Leigh Eric Schmidt


On his book Heaven’s Bride: The Unprintable Life of Ida C. Craddock, American Mystic, Scholar, Sexologist, Martyr, and Madwoman

Cover Interview of January 16, 2011

The wide angle

The retrieval of Craddock’s life from the vaults of vice suppression offers an entryway into major religious, cultural, and political issues of her day—and, often enough, of our own as well.

Foremost among these is the religious and moral character of the United States.  No less an authority than the Supreme Court could declare in a decision in 1892 that everywhere in American life there was “a clear recognition of the same truth”: namely, “that this is a Christian nation.”  The ideal of a Christian America still holds sway with a significant portion of the American public—but, as a cultural standard, it was first seriously unsettled by religious and secular challenges posed during Craddock’s lifetime.

Craddock’s unmooring from her own Protestant upbringing provides a parable of a larger cultural transformation:  the disruption of evangelical Christianity’s power to define the nation’s sexual taboos, artistic limits, and sacred canon.

As Craddock drifted away from her natal Protestant faith, she courted both secular activism and spiritual variety.  A leader of the American Secular Union, Craddock pushed that group’s most uncompromising demands for church-state separation, including the purging of prayer and Bible reading from public schools.  She also pressed for a universal “sexual enlightenment” on medical, legal, and educational grounds that looked very much apiece with a secular agenda of advancing scientific knowledge against outworn superstition.

Those initiatives, though, were only half her program.  Unlike the secular revolutions of sexuality that Alfred Kinsey and Hugh Hefner subsequently tendered, Craddock was part of a larger circle of nineteenth-century marital innovators who imagined a sexual revolution in specifically sacred terms.  Seeing no need to blot out all religion, Craddock and her compeers yoked sexual enlightenment to spirituality, the marriage bed to the passions of mystical experience.

That maneuver, however baffling it sounded to secular liberals, carried a silver lining for them in their opposition to Christian statecraft and moral crusading:  Sex, like religion, was made an intimate affair of personal satisfaction and individual liberty, a private matter of the heart.  Human sexuality, once redeemed by spiritual association, could shed the veil of censorship and don the halo of free expression.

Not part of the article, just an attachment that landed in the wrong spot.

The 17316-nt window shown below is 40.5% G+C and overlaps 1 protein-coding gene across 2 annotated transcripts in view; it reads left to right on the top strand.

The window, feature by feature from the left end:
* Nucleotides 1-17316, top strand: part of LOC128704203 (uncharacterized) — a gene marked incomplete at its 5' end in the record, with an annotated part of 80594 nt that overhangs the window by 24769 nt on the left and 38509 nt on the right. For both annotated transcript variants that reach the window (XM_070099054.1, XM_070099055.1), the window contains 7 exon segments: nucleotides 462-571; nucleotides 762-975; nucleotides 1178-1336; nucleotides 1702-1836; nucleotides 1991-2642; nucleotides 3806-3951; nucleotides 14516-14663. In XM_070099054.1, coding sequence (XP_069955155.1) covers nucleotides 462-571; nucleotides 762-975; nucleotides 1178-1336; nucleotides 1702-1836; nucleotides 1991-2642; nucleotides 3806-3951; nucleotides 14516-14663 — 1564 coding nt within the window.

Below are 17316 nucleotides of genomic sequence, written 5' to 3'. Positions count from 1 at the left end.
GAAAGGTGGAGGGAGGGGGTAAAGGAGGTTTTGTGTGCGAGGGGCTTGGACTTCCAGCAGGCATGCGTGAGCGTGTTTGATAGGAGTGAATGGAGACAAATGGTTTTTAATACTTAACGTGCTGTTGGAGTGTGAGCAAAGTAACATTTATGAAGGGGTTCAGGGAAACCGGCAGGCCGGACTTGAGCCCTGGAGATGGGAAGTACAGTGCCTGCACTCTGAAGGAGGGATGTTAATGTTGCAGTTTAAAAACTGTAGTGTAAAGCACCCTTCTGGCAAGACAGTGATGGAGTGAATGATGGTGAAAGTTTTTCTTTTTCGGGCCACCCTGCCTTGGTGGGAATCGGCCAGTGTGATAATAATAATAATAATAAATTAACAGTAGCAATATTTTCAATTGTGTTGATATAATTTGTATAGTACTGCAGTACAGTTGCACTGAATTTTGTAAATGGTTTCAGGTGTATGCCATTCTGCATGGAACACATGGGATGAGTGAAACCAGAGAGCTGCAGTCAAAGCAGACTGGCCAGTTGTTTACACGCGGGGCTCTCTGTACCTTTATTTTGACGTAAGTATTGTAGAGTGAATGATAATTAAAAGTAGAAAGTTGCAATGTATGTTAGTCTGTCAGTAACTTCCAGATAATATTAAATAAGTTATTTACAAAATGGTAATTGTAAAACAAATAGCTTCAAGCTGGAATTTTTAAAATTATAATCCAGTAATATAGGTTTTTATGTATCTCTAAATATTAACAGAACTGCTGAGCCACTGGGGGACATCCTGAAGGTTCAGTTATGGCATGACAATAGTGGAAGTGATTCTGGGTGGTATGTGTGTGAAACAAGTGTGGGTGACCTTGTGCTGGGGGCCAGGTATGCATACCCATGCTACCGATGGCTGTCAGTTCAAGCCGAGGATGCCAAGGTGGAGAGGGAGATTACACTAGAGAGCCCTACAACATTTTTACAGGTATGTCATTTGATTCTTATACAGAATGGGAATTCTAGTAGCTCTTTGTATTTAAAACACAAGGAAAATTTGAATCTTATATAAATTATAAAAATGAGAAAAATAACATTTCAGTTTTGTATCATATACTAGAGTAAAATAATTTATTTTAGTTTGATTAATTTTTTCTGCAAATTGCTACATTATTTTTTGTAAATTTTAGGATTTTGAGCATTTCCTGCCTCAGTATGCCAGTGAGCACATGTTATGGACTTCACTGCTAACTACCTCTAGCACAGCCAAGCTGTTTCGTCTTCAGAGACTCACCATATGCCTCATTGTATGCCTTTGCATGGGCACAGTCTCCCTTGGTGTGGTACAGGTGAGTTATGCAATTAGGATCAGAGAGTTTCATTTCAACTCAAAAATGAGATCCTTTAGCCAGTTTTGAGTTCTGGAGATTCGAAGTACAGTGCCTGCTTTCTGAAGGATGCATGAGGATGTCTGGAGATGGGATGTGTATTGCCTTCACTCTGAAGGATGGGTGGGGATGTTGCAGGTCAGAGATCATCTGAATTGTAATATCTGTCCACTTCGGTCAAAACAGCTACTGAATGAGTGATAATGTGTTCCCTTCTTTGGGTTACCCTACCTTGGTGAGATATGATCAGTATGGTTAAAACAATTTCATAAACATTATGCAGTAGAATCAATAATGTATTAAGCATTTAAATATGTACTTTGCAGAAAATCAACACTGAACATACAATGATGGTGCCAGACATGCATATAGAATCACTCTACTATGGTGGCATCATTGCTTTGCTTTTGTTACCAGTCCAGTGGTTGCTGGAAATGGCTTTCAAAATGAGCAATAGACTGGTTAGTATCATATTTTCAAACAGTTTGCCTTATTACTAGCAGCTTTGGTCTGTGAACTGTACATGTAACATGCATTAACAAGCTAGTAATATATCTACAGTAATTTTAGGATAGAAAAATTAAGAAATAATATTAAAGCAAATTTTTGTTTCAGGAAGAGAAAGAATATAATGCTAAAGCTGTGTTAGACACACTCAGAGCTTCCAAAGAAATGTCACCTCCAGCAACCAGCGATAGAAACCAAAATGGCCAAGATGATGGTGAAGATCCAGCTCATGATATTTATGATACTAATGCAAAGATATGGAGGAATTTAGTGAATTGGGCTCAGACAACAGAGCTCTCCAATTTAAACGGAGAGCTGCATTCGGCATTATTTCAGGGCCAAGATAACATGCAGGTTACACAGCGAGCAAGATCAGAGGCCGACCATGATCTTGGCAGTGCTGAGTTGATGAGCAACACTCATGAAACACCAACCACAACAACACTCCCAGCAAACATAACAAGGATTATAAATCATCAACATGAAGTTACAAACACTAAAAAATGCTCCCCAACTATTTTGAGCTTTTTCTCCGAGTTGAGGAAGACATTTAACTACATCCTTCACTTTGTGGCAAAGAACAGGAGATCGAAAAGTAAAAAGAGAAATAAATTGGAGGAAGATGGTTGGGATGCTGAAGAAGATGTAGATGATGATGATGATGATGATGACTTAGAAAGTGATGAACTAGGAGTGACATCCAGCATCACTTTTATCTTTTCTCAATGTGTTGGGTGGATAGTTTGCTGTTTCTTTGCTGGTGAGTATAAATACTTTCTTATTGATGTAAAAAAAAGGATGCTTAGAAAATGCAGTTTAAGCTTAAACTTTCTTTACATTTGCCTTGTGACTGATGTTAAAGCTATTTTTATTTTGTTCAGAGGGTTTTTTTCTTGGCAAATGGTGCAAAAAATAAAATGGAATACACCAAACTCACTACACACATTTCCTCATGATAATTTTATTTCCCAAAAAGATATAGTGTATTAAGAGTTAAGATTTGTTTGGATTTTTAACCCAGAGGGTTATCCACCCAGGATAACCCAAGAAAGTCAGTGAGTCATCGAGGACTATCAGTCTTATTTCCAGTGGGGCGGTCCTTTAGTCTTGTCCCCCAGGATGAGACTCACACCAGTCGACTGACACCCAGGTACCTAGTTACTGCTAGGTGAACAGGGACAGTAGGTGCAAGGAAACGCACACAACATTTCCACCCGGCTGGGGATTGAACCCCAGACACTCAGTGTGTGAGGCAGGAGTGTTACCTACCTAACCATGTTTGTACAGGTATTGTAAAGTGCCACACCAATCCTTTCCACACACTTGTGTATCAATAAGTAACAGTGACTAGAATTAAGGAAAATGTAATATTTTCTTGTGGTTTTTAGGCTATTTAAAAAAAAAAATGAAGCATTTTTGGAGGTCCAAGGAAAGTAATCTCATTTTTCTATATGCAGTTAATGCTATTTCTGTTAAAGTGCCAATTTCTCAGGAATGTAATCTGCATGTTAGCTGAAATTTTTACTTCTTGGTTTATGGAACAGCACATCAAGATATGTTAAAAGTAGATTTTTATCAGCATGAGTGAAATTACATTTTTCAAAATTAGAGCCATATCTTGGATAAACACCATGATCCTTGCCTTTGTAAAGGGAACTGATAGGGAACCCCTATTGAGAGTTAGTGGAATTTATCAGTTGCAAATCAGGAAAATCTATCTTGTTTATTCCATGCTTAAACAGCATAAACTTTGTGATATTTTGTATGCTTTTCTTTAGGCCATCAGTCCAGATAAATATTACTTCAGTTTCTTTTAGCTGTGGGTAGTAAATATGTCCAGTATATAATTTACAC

Craddock also had to negotiate her way through a rapidly changing intellectual landscape.  At once scholar and seeker, she occupied an ambiguous position amid a series of newly demarcated fields of inquiry, including comparative religions, psychology, folklore, and sexology.

Unlike William James at Harvard, Morris Jastrow at the University of Pennsylvania, or G. Stanley Hall at Clark University, Craddock never inhabited an ivory tower that raised her to the level of reputable academic observer.  Instead, as a love-steeped mystic, adrift and exposed, she herself became the object of scientific scrutiny.

A skilled shape-shifter, Craddock always remained hard to pin down as a specimen, but that elusiveness seemed only to intensify the desire to categorize her.  Was she merely one more case history who could be pigeonholed by the new psychological and neurological sciences—an erotomaniac, nymphomaniac, or hysteric, a victim of an insane delusion of one diagnostic type or another?  Or, was she a latter-day visionary, a weirdly American Teresa of Avila, “the madwoman,” as Hélène Cixous put it, “who knew more than all the men”?

The scales were inevitably weighted against her.  She would lobby hard, and unsuccessfully, to open the liberal arts at the University of Pennsylvania to women.  Thanks, in part, to that early frustration of her collegiate ambitions, Craddock had to make her way as an untethered amateur in a world increasingly controlled by professionals and specialists.

Kept on the intellectual margins, Craddock often delighted in her own unconventionality, well aware that her very extremity allowed her to dramatize one cultural struggle after another:  How much muscle would evangelical Protestantism have to define and enforce the norms of American literary, sexual, and religious expression?  Would women be able to claim academic standing, spiritual authority, and social equality in American public life?  Was visionary experience an empowering capacity or a debilitating clinical symptom?  Was the erotic redeemable, a grace rather than a curse, a spiritual yearning as much an animal appetite?  Those large questions are the durable refrains of Craddock’s story.